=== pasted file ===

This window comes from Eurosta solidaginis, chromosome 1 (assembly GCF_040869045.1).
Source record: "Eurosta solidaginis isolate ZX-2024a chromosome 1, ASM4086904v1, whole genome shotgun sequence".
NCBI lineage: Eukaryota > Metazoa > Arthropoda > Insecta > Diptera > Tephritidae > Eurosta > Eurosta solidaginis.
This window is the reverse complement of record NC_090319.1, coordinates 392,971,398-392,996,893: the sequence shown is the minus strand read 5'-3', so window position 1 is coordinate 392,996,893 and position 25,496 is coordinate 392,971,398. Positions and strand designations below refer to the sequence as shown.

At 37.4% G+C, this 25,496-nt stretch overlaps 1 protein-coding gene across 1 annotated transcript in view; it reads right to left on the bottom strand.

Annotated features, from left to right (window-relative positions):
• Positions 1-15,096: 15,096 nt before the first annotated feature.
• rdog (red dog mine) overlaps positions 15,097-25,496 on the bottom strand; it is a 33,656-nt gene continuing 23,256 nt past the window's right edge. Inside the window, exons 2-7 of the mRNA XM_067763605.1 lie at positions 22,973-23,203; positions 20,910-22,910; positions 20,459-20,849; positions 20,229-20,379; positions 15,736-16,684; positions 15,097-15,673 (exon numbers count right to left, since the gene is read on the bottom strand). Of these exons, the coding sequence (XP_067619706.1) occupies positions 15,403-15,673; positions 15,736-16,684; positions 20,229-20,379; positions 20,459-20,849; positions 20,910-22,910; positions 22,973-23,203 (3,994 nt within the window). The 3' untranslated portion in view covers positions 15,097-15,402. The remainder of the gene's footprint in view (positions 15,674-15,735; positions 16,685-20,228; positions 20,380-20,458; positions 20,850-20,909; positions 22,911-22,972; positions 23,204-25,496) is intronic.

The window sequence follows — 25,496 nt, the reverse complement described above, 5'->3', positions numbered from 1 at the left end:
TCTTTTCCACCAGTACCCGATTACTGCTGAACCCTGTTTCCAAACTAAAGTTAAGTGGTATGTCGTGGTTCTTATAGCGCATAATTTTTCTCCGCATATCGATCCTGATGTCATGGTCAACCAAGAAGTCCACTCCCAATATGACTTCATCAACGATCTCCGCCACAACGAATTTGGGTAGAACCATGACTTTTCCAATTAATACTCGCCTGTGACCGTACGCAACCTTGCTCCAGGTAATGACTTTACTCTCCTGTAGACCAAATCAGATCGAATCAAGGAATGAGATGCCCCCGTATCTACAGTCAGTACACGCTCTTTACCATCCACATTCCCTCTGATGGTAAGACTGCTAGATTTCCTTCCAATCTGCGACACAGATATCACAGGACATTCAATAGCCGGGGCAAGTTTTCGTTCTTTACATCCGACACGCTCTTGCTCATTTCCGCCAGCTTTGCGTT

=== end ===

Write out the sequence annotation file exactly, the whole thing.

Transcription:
This window comes from Eurosta solidaginis, chromosome 1 (assembly GCF_040869045.1).
Source record: "Eurosta solidaginis isolate ZX-2024a chromosome 1, ASM4086904v1, whole genome shotgun sequence".
NCBI lineage: Eukaryota > Metazoa > Arthropoda > Insecta > Diptera > Tephritidae > Eurosta > Eurosta solidaginis.
This window is the reverse complement of record NC_090319.1, coordinates 392,971,398-392,996,893: the sequence shown is the minus strand read 5'-3', so window position 1 is coordinate 392,996,893 and position 25,496 is coordinate 392,971,398. Positions and strand designations below refer to the sequence as shown.

At 37.4% G+C, this 25,496-nt stretch overlaps 1 protein-coding gene across 1 annotated transcript in view; it reads right to left on the bottom strand.

Annotated features, from left to right (window-relative positions):
• Positions 1-15,096: 15,096 nt before the first annotated feature.
• rdog (red dog mine) overlaps positions 15,097-25,496 on the bottom strand; it is a 33,656-nt gene continuing 23,256 nt past the window's right edge. Inside the window, exons 2-7 of the mRNA XM_067763605.1 lie at positions 22,973-23,203; positions 20,910-22,910; positions 20,459-20,849; positions 20,229-20,379; positions 15,736-16,684; positions 15,097-15,673 (exon numbers count right to left, since the gene is read on the bottom strand). Of these exons, the coding sequence (XP_067619706.1) occupies positions 15,403-15,673; positions 15,736-16,684; positions 20,229-20,379; positions 20,459-20,849; positions 20,910-22,910; positions 22,973-23,203 (3,994 nt within the window). The 3' untranslated portion in view covers positions 15,097-15,402. The remainder of the gene's footprint in view (positions 15,674-15,735; positions 16,685-20,228; positions 20,380-20,458; positions 20,850-20,909; positions 22,911-22,972; positions 23,204-25,496) is intronic.

The window sequence follows — 25,496 nt, the reverse complement described above, 5'->3', positions numbered from 1 at the left end:
TCTTTTCCACCAGTACCCGATTACTGCTGAACCCTGTTTCCAAACTAAAGTTAAGTGGTATGTCGTGGTTCTTATAGCGCATAATTTTTCTCCGCATATCGATCCTGATGTCATGGTCAACCAAGAAGTCCACTCCCAATATGACTTCATCAACGATCTCCGCCACAACGAATTTGGGTAGAACCATGACTTTTCCAATTAATACTCGCCTGTGACCGTACGCAACCTTGCTCCAGGTAATGACTTTACTCTCCTGTAGACCAAATCAGATCGAATCAAGGAATGAGATGCCCCCGTATCTACAGTCAGTACACGCTCTTTACCATCCACATTCCCTCTGATGGTAAGACTGCTAGATTTCCTTCCAATCTGCGACACAGATATCACAGGACATTCAATAGCCGGGGCAAGTTTTCGTTCTTTACATCCGACACGCTCTTGCTCATTTCCGCCAGCTTTGCGTT